There was more than one reason I was furious to find the new U2 album had burrowed into my iPhone recently–not only is U2 a band I’d prefer to never hear again, but they have become accomplices in Apple Computer’s strategy to pose as a “lifestyle” outfit, instead of a maker of computers and computer-related products. And yes, the iPhone has changed people’s lifestyles, but it is still a phone, and I don’t think most users need coaching on how to use it. I mean use the lifestyle, I’m sure all the tapping and swiping has confused many people.
Though I would never run my electronics company as a “lifestyle” company (I think this practice and philosophy can too easily distract an organization from what it actually is supposed to be doing, such as making phones that don’t friggin’ bend in half!) I do admit that Apple Computer has the right to do so, and if they can maximize shareholder value by building phones and “lifestyles” then hey, that’s great.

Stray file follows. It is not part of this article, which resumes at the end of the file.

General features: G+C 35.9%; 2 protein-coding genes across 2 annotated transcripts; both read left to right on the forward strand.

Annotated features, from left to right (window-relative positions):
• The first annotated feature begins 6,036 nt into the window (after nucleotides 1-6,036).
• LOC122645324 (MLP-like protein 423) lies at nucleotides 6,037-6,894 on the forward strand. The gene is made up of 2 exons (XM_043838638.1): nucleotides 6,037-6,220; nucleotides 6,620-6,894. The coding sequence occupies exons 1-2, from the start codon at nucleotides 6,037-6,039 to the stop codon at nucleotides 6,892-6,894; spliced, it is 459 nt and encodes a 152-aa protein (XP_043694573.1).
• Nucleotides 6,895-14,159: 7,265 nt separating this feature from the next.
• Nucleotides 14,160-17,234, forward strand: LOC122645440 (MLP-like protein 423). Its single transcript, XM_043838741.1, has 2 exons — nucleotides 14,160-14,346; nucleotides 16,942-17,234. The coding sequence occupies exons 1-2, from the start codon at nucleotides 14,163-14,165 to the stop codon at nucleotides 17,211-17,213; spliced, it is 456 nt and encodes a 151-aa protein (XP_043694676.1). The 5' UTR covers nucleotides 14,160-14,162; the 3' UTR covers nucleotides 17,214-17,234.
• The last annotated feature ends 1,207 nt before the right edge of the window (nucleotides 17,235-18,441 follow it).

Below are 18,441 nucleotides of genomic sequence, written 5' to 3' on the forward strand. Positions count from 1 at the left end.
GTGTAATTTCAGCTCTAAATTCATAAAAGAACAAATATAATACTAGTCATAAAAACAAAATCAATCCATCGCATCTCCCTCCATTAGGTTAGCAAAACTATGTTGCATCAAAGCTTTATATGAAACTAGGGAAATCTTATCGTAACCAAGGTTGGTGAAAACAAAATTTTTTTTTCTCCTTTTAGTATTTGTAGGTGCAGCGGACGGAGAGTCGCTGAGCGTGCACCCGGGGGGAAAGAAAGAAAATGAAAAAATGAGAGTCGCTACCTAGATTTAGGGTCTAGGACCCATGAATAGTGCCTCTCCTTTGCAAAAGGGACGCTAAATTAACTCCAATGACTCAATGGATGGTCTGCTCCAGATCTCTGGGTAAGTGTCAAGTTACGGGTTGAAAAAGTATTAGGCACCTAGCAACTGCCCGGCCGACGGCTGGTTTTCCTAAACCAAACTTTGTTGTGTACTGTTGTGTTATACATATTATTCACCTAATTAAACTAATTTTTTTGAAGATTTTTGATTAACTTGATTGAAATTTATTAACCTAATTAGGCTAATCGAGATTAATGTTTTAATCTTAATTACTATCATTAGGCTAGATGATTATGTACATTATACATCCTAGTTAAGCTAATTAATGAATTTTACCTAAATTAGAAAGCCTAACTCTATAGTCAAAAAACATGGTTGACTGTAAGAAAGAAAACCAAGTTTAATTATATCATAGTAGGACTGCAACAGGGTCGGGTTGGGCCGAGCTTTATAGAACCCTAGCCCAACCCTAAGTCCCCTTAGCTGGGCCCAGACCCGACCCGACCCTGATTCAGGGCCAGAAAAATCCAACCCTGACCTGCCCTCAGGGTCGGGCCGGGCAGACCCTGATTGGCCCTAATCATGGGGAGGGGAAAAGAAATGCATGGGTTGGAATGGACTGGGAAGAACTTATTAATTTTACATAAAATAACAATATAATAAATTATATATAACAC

Here’s where U2 comes in. The band agreed (ostensibly) to have their music be the product that Apple is offering you in order to enhance your lifestyle. All U2 jokes aside, I guess this kind of makes sense. I mean, they are pretty popular, people might like some new music, and–oh wait! It was actually a scheme to get rubes to pay for U2’s back catalog! Now I get it. My fundamental problem lies in the kind of “bread and circus” mentality that Apple is demonstrating here–getting a rock band to shill for one of the most public tax-dodging corporations in America. Yeah, that’s right. This whole U2-bashing post is about corporate tax evasion. Loop that with some reverse delay and play a one-note melody, Tim Cook!
Is it a coincidence that Apple’s tax-dodge scheme and rock-band shills are both based in Ireland?